On Wednesday, the Ways and Means Committee said it was focused on pursuing Mr. Trump’s federal tax information, regardless of New York’s action and the potential for getting the president’s state returns.
“Our request to the Internal Revenue Service was in furtherance of an investigation into the mandatory presidential audit program at the I.R.S.,” said Daniel Rubin, a spokesman for the committee, which is led by Representative Richard E. Neal, the Massachusetts Democrat. “State returns would not help us evaluate this program.”
At the same time, Steven M. Rosenthal, a tax lawyer and senior fellow at the Urban-Brookings Tax Policy Center, said he would not be surprised if the president fought the state law, though he believed it passed legal muster.
“Of course, the Legislature was motivated by Donald Trump’s current refusals,” Mr. Rosenthal said, but added that he thought the bill was written broadly enough to avoid the “bill of attainder” accusation.
That opinion was echoed by Brian Galle, a law professor at Georgetown University Law School, who said that “bills of attainder have been interpreted really narrowly by the courts,” and noted that legislation often describes targeted industries or municipalities in vague terms. (In New York, for instance, state bills aimed at New York City are typically described as those affecting “a city with a population of one million or more,” as New York is the only such city in the state.)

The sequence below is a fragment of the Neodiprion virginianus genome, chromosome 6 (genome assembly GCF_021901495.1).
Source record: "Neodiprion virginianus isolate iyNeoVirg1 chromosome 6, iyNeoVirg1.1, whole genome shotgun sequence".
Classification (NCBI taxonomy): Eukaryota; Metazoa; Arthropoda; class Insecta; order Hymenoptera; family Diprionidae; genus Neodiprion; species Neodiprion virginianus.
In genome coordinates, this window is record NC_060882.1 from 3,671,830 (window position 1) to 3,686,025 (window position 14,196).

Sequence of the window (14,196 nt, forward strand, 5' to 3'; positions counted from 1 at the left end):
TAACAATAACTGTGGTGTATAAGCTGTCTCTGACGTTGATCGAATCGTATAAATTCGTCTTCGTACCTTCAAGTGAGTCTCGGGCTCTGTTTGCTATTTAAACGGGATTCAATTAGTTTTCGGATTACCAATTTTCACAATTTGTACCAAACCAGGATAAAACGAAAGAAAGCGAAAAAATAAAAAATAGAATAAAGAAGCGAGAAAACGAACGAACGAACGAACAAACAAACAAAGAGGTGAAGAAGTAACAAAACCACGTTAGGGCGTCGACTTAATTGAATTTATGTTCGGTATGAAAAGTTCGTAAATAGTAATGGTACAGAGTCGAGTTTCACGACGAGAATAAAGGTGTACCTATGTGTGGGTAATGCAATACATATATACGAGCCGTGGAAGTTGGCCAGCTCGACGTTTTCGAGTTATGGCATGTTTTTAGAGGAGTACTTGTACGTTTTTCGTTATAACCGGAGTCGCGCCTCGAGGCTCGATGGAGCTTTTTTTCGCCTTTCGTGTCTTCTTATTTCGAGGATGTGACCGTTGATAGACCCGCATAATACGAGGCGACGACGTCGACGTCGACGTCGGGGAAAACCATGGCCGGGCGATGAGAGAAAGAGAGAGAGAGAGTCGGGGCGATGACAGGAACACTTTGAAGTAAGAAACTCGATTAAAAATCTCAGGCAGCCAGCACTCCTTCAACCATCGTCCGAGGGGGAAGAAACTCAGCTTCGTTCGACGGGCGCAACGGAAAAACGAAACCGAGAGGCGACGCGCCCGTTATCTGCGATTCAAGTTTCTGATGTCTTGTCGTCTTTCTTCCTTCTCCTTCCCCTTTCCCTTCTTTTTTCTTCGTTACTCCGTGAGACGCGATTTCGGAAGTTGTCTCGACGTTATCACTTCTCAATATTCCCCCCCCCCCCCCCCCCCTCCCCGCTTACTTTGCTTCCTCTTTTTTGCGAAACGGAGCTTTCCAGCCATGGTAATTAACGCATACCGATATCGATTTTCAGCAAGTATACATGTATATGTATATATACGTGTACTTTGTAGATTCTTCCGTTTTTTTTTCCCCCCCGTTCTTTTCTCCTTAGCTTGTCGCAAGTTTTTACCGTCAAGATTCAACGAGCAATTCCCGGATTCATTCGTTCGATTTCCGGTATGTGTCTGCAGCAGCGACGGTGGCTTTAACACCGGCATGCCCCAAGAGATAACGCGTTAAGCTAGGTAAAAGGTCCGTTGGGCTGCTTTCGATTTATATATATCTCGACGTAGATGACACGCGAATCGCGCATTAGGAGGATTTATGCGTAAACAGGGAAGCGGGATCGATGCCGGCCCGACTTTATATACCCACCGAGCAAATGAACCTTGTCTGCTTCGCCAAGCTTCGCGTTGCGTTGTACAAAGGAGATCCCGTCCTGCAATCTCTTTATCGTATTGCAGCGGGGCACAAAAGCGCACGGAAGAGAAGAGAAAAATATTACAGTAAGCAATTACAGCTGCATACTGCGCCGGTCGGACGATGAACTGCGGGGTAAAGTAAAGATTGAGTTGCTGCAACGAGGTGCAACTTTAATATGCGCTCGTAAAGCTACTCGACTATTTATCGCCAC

“The bill doesn’t say you can release Donald Trump’s, and only Donald Trump’s, tax returns,” Mr. Galle said.
Lawmakers took steps to safeguard the bill from legal challenges, amending the wording so that it covered an array of public officials, federal executive branch employees and political party leaders.